Eight new faces in Indian cabinet reshuffle

Manmohan Singh Mr Singh hopes the reshuffle will re-energies the government

Related Stories

Eight new ministers have been sworn into India's cabinet in what is being seen as the final reshuffle before elections due next year.

PM Manmohan Singh appointed Mallikarjun Kharge as railways minister.

Oscar Fernandes has been given the roads ministry and Sis Ram Ola the labour ministry: Both are veteran politicians.

The moves are being seen as an attempt to re-energise the Congress Party-led government ahead of the 2014 polls.

Girija Vyas, former head of the National Commission of Women, has been given the housing, urban development and poverty alleviation portfolio.

With the eight new ministers the size of the cabinet, known as the Union Council of Ministers, has increased to 77.

Mr Kharge was previously in charge of the labour and employment ministry.

The reshuffle comes after two senior ministers, CP Joshi and Ajay Maken, resigned over the weekend following directives from the party.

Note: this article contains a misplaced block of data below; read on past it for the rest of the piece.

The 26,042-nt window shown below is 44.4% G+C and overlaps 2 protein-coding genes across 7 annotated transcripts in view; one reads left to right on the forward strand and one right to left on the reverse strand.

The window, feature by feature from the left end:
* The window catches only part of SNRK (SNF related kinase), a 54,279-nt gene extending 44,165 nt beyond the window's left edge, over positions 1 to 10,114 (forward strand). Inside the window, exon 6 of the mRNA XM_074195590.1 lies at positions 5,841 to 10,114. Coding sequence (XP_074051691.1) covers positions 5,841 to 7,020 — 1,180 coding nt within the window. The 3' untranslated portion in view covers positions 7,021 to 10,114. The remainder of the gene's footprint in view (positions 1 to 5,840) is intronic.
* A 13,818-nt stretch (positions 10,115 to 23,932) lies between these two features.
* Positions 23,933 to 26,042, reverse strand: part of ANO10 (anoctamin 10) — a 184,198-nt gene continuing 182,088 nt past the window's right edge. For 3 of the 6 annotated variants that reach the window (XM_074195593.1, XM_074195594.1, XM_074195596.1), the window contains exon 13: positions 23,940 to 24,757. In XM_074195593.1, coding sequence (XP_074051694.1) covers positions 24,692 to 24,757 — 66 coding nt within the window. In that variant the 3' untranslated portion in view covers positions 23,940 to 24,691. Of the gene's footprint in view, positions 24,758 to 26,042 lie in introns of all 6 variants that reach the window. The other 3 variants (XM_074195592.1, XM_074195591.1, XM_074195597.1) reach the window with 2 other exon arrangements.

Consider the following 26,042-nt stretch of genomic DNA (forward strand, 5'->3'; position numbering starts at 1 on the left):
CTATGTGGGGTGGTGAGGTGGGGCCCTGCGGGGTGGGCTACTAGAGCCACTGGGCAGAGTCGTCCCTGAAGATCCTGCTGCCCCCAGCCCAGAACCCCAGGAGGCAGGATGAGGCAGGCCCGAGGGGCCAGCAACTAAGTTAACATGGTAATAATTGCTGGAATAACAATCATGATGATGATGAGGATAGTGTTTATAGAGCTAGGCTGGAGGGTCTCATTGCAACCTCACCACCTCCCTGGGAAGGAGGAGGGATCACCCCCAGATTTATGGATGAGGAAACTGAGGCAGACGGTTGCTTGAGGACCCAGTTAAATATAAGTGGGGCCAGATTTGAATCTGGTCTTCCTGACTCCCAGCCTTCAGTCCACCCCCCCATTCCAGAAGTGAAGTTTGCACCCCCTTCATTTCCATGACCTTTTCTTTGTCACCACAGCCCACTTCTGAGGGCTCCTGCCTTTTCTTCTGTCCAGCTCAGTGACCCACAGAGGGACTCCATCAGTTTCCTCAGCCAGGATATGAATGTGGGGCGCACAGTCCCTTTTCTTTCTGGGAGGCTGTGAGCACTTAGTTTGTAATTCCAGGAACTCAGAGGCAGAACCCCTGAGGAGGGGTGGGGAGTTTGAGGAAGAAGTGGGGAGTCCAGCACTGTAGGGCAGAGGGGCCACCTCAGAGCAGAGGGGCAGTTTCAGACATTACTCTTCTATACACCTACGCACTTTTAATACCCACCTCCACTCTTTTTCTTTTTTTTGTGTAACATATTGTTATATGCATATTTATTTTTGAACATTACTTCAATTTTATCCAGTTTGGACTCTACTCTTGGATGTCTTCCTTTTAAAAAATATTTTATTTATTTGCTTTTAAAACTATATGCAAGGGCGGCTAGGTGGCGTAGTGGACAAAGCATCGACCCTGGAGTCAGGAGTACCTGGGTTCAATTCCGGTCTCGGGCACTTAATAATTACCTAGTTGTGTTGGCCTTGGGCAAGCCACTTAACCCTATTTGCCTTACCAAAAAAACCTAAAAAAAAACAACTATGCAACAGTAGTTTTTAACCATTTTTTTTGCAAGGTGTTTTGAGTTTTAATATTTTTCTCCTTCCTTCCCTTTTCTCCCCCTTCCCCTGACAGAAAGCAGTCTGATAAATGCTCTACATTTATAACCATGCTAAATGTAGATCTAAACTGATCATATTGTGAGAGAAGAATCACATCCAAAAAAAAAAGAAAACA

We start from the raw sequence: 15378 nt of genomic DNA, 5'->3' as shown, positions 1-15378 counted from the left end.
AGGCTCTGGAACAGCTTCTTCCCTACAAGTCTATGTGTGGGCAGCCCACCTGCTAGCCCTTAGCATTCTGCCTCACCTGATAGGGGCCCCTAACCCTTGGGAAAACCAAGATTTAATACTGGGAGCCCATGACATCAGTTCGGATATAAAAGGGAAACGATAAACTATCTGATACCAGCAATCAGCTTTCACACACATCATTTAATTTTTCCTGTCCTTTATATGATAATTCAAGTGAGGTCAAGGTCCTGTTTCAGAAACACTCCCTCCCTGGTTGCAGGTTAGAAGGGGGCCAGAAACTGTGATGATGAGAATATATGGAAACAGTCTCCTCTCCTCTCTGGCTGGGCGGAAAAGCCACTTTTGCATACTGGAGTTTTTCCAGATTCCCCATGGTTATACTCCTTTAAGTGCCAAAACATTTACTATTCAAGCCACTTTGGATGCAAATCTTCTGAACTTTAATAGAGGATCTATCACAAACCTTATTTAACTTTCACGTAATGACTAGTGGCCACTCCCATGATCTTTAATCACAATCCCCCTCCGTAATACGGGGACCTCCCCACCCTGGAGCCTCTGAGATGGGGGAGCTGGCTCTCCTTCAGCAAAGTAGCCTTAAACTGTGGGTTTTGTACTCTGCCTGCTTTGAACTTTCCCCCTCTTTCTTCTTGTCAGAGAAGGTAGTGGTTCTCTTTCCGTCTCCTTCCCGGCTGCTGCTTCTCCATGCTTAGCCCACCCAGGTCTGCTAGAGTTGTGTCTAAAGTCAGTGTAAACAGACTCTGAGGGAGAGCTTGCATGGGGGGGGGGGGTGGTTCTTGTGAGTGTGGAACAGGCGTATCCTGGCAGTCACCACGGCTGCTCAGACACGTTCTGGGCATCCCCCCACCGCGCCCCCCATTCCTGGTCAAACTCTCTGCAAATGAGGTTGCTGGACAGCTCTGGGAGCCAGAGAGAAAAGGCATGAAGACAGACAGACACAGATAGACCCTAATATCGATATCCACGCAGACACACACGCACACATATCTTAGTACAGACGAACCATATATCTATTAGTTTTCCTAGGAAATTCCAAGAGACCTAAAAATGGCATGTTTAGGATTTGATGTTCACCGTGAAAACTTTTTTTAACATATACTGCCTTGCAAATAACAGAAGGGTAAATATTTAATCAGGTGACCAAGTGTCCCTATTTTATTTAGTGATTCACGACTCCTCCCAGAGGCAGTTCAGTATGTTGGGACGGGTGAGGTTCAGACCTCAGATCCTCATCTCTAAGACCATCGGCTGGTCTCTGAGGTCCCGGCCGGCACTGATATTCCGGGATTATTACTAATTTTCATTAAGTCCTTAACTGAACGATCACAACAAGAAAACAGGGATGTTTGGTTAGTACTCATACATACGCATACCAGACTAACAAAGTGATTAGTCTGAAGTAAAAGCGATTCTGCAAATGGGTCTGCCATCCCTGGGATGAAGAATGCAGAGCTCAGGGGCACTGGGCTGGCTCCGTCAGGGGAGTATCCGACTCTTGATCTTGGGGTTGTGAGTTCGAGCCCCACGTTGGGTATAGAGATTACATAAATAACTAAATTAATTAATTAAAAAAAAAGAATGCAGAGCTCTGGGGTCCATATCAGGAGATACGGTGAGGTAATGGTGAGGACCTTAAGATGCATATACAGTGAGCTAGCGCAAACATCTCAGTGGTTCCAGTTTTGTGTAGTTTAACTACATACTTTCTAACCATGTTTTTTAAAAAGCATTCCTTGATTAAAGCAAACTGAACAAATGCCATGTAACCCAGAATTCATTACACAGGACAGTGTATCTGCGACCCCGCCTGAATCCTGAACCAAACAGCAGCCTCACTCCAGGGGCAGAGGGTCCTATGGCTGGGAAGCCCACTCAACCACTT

Positions vacant

Apart from Mr Joshi and Mr Maken, vacancies in the cabinet have been created by the resignations of PK Bansal and Ashwani Kumar.

Mr Bansal quit as the railway minister after allegations of corruption involving his nephew and a senior bureaucrat in his ministry.

Mr Kumar resigned the law ministry following a controversy over an investigation into the allocation of coalfields. Both men deny any wrongdoing.

A number of positions in the cabinet have also been lying vacant since two prominent allies of the government, the regional Trinamool Congress and DMK parties, pulled out last year.

The Congress Party has been the dominant force in Indian politics for almost all of the past 66 years.

But since its re-election in 2009, it has been tainted by allegations of corruption and the mis-selling of national assets.

More on This Story

Related Stories

The BBC is not responsible for the content of external Internet sites

More India stories

RSS

Features

BBC © 2014 The BBC is not responsible for the content of external sites. Read more.

This page is best viewed in an up-to-date web browser with style sheets (CSS) enabled. While you will be able to view the content of this page in your current browser, you will not be able to get the full visual experience. Please consider upgrading your browser software or enabling style sheets (CSS) if you are able to do so.